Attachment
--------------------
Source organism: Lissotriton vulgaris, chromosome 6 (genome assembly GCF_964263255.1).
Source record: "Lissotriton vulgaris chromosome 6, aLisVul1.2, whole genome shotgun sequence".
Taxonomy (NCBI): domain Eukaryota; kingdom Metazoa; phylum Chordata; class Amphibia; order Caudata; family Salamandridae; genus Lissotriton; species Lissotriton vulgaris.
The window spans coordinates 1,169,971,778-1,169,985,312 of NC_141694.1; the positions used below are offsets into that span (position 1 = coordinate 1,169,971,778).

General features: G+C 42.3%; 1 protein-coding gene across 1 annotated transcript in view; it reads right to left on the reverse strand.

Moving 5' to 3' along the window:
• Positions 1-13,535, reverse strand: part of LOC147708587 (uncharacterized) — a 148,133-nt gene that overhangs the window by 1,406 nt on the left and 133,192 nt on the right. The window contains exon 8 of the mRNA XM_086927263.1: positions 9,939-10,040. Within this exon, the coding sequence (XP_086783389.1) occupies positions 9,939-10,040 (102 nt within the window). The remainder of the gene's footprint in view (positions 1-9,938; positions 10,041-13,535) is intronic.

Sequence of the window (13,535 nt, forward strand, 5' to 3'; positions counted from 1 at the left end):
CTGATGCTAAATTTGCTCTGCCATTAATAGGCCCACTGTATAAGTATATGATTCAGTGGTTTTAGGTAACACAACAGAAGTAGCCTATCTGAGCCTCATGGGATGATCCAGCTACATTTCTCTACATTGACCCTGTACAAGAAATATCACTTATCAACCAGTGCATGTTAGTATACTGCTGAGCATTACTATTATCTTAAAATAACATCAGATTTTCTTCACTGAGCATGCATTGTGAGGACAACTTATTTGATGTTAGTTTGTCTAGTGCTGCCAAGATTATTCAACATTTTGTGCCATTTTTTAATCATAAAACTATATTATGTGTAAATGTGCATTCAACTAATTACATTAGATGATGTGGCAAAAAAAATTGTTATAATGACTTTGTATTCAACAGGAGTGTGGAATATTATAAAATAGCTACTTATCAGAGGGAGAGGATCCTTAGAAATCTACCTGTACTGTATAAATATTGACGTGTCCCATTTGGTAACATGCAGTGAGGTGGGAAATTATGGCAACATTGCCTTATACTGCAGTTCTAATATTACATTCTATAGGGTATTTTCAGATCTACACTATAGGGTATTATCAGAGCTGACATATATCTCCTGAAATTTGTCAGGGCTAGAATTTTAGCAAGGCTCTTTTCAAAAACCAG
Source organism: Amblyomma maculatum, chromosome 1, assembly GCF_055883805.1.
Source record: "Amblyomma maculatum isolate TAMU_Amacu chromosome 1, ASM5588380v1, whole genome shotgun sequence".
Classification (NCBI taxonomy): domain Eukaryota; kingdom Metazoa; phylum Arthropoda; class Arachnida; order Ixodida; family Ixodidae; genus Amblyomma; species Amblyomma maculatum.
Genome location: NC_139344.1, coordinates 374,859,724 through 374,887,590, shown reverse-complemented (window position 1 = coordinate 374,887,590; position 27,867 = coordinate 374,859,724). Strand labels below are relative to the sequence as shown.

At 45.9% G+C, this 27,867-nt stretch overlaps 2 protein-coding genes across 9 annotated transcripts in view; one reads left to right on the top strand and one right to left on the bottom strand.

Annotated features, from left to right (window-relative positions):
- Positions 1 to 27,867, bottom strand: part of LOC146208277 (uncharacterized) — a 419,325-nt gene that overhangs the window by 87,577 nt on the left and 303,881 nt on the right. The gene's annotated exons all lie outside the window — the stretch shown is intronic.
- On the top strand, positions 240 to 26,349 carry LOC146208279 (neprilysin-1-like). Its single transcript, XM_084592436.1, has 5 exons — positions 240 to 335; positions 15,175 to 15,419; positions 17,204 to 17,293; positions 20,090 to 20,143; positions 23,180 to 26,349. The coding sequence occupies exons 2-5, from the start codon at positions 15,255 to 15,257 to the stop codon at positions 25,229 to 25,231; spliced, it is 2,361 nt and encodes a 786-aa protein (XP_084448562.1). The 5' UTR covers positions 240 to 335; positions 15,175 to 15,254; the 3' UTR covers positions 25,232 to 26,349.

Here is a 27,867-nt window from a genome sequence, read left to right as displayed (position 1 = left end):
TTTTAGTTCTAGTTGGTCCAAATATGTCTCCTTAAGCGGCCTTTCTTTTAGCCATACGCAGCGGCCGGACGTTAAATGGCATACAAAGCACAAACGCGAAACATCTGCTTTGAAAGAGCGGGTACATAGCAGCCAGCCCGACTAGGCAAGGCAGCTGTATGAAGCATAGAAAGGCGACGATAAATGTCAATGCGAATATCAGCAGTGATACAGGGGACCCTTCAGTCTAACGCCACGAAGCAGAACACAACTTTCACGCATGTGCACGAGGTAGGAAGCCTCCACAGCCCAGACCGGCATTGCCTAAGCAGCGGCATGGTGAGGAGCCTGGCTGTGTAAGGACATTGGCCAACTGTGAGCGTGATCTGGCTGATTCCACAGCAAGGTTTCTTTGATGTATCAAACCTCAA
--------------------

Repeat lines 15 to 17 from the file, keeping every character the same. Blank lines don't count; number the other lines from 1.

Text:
Annotated features, from left to right (window-relative positions):
- Positions 1 to 27,867, bottom strand: part of LOC146208277 (uncharacterized) — a 419,325-nt gene that overhangs the window by 87,577 nt on the left and 303,881 nt on the right. The gene's annotated exons all lie outside the window — the stretch shown is intronic.
- On the top strand, positions 240 to 26,349 carry LOC146208279 (neprilysin-1-like). Its single transcript, XM_084592436.1, has 5 exons — positions 240 to 335; positions 15,175 to 15,419; positions 17,204 to 17,293; positions 20,090 to 20,143; positions 23,180 to 26,349. The coding sequence occupies exons 2-5, from the start codon at positions 15,255 to 15,257 to the stop codon at positions 25,229 to 25,231; spliced, it is 2,361 nt and encodes a 786-aa protein (XP_084448562.1). The 5' UTR covers positions 240 to 335; positions 15,175 to 15,254; the 3' UTR covers positions 25,232 to 26,349.